The science behind why advisory teams do better business

Study finds multiple advisers are more accountable to each other and disciplined than solo advisers, and higher assets and revenue follow

Oct 6, 2015 @ 6:00 am

By Liz Skinner

Planning teams perform better than solo advisers, and it's not just a matter of two heads being better than one.

Advisers who work together as a pair or even a larger team grow faster than advisers who work alone because they focus on the fundamental drivers that lead to more successful businesses, according to a PriceMetrix report released Tuesday.

"Teams do better because they hold each other accountable about things that cause firms to do best," said Pat Kennedy, co-founder of PriceMetrix, a practice management software firm. "It's similar to the benefits of having an exercise buddy."

Advisers working in teams grew assets about 7.9% a year from 2013 to 2015, compared with 7.1% a year for solo advisers, the report found. Teams grew revenues at a 9.1% rate, compared with solo advisers at 8.3% a year.

PATH TO ACCELERATED GROWTH

“The team is itself the path to accelerated growth," Mr. Kennedy said. "Teams operate with a little bit more discipline."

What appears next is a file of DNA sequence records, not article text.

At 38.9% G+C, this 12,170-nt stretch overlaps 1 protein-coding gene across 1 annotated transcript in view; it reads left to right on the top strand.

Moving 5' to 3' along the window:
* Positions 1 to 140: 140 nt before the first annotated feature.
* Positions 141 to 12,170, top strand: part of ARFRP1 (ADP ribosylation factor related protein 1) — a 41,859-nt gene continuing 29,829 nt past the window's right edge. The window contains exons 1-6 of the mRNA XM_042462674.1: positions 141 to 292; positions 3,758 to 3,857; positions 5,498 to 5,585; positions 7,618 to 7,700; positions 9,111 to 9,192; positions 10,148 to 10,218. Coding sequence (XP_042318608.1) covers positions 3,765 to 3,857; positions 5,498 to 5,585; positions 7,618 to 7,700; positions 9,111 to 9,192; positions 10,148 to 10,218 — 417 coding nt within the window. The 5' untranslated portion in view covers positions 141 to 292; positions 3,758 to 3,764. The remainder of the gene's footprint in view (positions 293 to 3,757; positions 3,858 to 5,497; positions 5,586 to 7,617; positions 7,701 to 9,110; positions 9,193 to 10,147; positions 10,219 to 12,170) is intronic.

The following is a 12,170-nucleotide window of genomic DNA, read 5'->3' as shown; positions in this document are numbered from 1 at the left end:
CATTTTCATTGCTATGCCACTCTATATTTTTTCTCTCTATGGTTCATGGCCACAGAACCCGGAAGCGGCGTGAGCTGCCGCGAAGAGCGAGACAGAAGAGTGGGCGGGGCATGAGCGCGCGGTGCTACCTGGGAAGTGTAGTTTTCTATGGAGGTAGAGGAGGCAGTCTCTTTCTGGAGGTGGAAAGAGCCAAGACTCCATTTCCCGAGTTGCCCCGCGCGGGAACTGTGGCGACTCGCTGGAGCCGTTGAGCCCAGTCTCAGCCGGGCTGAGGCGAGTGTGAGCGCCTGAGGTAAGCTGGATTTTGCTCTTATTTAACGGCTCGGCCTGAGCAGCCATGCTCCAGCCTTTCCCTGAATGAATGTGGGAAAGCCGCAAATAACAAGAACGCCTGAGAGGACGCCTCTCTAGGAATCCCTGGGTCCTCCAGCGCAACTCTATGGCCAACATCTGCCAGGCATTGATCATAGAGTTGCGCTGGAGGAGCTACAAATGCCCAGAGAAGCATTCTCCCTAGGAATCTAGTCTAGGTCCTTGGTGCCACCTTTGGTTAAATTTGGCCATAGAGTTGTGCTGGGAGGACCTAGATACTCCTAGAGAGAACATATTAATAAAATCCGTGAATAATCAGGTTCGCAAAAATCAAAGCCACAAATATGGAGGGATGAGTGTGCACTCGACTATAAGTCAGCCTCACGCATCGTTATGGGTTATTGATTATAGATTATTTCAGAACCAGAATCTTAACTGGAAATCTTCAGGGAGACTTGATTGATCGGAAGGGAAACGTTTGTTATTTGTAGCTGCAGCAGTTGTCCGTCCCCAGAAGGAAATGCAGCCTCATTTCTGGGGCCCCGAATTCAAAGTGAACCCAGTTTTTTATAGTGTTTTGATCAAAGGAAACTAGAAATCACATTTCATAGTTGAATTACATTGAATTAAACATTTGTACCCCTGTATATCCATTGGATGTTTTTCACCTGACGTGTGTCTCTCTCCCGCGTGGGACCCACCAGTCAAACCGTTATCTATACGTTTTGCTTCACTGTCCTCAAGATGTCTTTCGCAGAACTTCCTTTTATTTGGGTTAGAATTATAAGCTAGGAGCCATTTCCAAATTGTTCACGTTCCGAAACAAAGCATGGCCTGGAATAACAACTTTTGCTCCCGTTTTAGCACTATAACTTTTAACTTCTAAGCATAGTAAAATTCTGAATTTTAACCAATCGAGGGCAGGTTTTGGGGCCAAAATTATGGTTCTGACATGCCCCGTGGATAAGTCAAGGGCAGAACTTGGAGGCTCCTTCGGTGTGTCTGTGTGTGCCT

(More: At Edward Jones, it's still one person, one office)

Advisory teams generate more fee-based business, focus on a narrower segment of clients and have deeper client relationships — all characteristics that drive growth at firms, Mr. Kennedy said.

And advisers increasingly want to be part of teams.

The number of advisers working with clients as a team has jumped 25% over the past three years, with 55% doing so now, according to PriceMetrix data.

STRONG RELATIONSHIPS

Overall, teams of advisers have about 17% more assets invested than solo advisers, and are more likely to have a client's retirement account — a signal of a strong relationship with the client, Mr. Kennedy said.

(More: The makeup of independent advisory firms has fundamentally changed)

The average team adviser manages about $130 million, compared with $110 million by the typical solo adviser, the report said. Revenue for the average team adviser is $950,000, compared with $830,000 for solos.

Teams of all asset sizes perform better than solos, but the difference is most pronounced for advisers with about $150 million to $200 million in assets. At that size, teams grew 9.3% a year on average compared with 7.3% for solo advisers, the report found.

The report also concludes that teams that include both a male and a female adviser slightly outperform those with just males or females.

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